October 28 – Bloomberg (Jesse Drucker, Carol Hymowitz and Caleb Melby): “The retirement savings accumulated by just 100 chief executives are equal to the entire retirement accounts of 41% of U.S. families — or more than 116 million people, a new study finds. In a report scheduled for release today, the Center for Effective Government and Institute for Policy Studies found that the 100 largest chief executive retirement funds are worth an average of about $49.3 million per executive, or a combined $4.9 billion… In recent years, pay and income inequality across different income groups have received increasing attention in the U.S. Significantly less attention has been focused on the growing gulf in retirement savings, a lack of focus that the study’s authors say they are attempting to address.”
October 29 – Wall Street Journal (Candice Jackson): “In a new development of three spec homes in the tony Los Angeles neighborhood of Bel Air, one property will have a 15,000-square-foot guesthouse. Another home has plans that call for a ‘Champagne room,’ a chilled, glass rotunda with walls filled with bubbling liquid. A third home will have a 2,100-square-foot spa with separate steam and massage rooms. The only thing missing: a crowd of buyers who can afford to live in them. The Park Bel Air, the 11-acre development currently under construction, has asking prices that start at $115 million—and go up to $150 million with upgrades and custom furnishings. ‘There are probably only about 3,000 people [in the world] who can afford this,’ says Barry Watts, the Los Angeles-based president of Domvs London, the Park Bel Air’s developer. The buyer ‘needs to be a billionaire.’ In Los Angeles, the latest trophy homes—many of them speculatively built—may top the $100 million mark. Sales at eye-popping prices have been fueled partly by wealthy international buyers who traditionally shopped for second homes in places like New York, London or Monaco, but have lately turned their sights on Los Angeles.”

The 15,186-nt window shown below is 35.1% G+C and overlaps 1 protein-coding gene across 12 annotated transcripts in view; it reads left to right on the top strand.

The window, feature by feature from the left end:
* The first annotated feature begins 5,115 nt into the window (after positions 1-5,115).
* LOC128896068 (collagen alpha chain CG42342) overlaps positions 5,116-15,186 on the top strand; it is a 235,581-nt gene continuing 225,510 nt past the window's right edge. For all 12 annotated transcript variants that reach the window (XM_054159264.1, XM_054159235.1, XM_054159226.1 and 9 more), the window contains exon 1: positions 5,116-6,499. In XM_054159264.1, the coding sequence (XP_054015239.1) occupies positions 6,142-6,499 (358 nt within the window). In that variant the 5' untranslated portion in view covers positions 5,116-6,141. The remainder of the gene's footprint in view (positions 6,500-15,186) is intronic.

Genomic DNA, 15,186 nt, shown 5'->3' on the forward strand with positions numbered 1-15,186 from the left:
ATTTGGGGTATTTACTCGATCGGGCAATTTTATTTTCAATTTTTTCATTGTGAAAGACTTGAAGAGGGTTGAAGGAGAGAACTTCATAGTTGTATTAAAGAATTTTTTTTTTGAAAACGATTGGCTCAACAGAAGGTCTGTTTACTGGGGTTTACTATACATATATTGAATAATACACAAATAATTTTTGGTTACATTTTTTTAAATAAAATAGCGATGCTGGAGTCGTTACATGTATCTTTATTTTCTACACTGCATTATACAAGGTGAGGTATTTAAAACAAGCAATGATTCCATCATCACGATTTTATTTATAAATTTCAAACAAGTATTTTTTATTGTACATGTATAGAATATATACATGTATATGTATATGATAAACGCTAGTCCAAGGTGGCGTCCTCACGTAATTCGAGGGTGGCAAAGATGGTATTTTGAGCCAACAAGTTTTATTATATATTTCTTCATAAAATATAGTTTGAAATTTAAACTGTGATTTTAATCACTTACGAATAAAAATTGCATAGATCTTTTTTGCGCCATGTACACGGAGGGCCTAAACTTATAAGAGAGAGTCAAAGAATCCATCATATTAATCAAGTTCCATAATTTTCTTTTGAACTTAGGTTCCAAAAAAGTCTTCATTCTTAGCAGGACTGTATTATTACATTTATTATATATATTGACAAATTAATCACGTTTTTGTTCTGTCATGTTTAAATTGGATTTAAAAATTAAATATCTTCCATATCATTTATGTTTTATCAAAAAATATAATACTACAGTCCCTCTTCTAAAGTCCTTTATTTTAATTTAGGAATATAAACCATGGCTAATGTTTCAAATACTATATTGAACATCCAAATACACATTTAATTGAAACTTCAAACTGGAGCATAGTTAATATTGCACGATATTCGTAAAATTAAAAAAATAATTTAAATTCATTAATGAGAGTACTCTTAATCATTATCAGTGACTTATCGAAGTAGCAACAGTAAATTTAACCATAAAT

EM Bubble Watch:
October 28 – Bloomberg (Ye Xie): “Investors be warned. There have been more credit-rating downgrades in developing nations in the first nine months of this year than in the whole of 2014 and the outlook keeps getting gloomier, according to Standard & Poor’s… S&P cut the ratings for 88 bonds sold by developing countries and companies in the third quarter, including Brazil, Zambia and Ecuador, while raising the grades for 22 securities. That brings the total number of downgrades to 224 this year, compared with the 206 cuts in 2014. The ratings cuts will continue to overwhelm emerging markets in the coming months. As of Sept. 30, about 28% of companies in developing nations have a negative outlook or are on the watch list for potential downgrades, compared with 24% in the second quarter…”